No other vegetable has been as maligned as the tomato (and it is a vegetable, by order of the United States Supreme Court). We call them killers. We call them rotten. We call them ugly. We call them sad.
To find the reason why, you have to go back to the 1500s, when the humble fruit first reached European shores (and it is a fruit, by scientific consensus). Through no fault of its own, the tomato stepped into the middle of a continent-wide witchcraft panic, and a scientific community in tumult.
Between 1300 and 1650, thousands of Europeans (mostly women) were executed for practicing witchcraft in a church-and-government-sanctioned mass hysteria academics call the “witch craze.” As many as half a million women were burned, drowned, hanged, and crushed after trials in both secular and religious courts and lynched by vigilante mobs.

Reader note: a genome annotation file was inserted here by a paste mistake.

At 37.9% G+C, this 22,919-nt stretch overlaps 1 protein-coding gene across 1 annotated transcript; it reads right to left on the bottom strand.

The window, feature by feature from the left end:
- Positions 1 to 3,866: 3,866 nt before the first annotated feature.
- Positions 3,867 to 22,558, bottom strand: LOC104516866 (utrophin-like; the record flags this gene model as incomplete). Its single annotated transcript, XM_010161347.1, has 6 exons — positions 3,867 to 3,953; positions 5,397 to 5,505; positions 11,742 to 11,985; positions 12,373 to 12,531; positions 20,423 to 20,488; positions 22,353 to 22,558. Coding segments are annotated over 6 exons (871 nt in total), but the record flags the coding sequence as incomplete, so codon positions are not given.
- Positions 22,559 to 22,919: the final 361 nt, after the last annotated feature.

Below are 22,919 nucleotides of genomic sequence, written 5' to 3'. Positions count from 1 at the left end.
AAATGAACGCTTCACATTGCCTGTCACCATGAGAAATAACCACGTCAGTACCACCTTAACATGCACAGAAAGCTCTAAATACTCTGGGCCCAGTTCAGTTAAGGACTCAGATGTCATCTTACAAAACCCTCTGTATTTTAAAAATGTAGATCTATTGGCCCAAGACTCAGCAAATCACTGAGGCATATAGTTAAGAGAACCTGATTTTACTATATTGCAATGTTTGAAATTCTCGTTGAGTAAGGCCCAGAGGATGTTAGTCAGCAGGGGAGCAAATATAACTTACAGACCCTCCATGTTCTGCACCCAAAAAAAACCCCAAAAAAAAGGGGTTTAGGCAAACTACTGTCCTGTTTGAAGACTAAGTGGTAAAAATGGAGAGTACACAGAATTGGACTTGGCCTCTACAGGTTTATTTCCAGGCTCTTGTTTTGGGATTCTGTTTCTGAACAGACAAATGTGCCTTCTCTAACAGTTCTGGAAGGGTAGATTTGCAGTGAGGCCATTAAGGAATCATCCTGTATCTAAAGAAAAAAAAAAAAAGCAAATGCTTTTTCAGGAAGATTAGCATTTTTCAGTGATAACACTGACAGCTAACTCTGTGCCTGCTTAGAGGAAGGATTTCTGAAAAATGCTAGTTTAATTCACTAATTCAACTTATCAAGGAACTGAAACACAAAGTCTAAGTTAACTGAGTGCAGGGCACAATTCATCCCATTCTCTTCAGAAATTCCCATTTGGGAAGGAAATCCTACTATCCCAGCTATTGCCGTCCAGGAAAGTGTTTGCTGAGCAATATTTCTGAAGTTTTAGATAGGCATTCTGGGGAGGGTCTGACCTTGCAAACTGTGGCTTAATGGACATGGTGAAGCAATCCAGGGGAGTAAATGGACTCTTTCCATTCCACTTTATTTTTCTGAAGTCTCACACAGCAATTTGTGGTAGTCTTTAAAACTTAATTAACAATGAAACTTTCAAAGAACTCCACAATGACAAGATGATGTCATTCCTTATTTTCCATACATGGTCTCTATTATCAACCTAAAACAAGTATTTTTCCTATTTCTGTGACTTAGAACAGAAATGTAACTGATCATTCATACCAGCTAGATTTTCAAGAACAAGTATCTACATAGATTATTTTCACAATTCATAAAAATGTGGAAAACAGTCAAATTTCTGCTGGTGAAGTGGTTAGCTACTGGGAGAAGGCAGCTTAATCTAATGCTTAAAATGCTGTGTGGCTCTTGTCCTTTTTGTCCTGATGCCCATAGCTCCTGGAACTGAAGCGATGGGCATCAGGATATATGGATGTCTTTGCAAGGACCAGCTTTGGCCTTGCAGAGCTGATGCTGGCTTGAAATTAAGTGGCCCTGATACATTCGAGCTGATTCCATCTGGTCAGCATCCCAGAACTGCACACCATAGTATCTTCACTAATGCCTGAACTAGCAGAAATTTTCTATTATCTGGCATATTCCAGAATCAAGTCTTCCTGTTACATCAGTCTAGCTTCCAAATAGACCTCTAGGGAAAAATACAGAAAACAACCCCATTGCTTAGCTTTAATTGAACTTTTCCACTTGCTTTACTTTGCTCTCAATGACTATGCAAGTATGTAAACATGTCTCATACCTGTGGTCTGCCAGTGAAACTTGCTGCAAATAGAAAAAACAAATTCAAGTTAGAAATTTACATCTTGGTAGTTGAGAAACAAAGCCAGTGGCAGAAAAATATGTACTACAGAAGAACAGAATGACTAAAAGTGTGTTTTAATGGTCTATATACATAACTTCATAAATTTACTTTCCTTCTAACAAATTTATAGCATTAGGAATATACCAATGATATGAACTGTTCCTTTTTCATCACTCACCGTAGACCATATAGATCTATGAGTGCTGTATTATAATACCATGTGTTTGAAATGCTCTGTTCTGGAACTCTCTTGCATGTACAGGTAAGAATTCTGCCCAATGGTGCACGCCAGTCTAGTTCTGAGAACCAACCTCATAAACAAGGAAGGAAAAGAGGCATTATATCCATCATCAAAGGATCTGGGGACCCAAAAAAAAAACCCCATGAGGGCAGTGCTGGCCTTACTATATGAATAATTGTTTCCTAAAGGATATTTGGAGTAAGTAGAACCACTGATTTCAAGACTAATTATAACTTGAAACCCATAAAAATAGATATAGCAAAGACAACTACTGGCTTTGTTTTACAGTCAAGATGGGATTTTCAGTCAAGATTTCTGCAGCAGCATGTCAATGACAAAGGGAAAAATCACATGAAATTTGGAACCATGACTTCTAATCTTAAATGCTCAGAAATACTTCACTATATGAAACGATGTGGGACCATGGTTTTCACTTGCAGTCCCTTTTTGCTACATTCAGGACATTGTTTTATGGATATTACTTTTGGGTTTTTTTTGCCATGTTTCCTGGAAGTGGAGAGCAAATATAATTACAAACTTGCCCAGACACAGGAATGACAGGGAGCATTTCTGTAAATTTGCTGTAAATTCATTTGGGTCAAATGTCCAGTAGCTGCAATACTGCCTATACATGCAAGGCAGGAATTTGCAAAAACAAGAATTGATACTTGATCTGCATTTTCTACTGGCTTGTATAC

At the time of the tomato’s importation around 1540, diligent witch hunters were particularly interested in discerning the makeup of flying ointment—the goo witches smeared on their broomsticks (or on themselves, pre-broomstick). This potent magical gunk did more than enable airborne meetings with the devil; it could also transform the witch—or her unwilling dupe—into a werewolf, as described in case studies by prolific witch-hunter Henry Boguet, who noted that witches particularly enjoyed becoming werewolves in order to attack the left sides of small children and to stalk through cursed and withering cropland.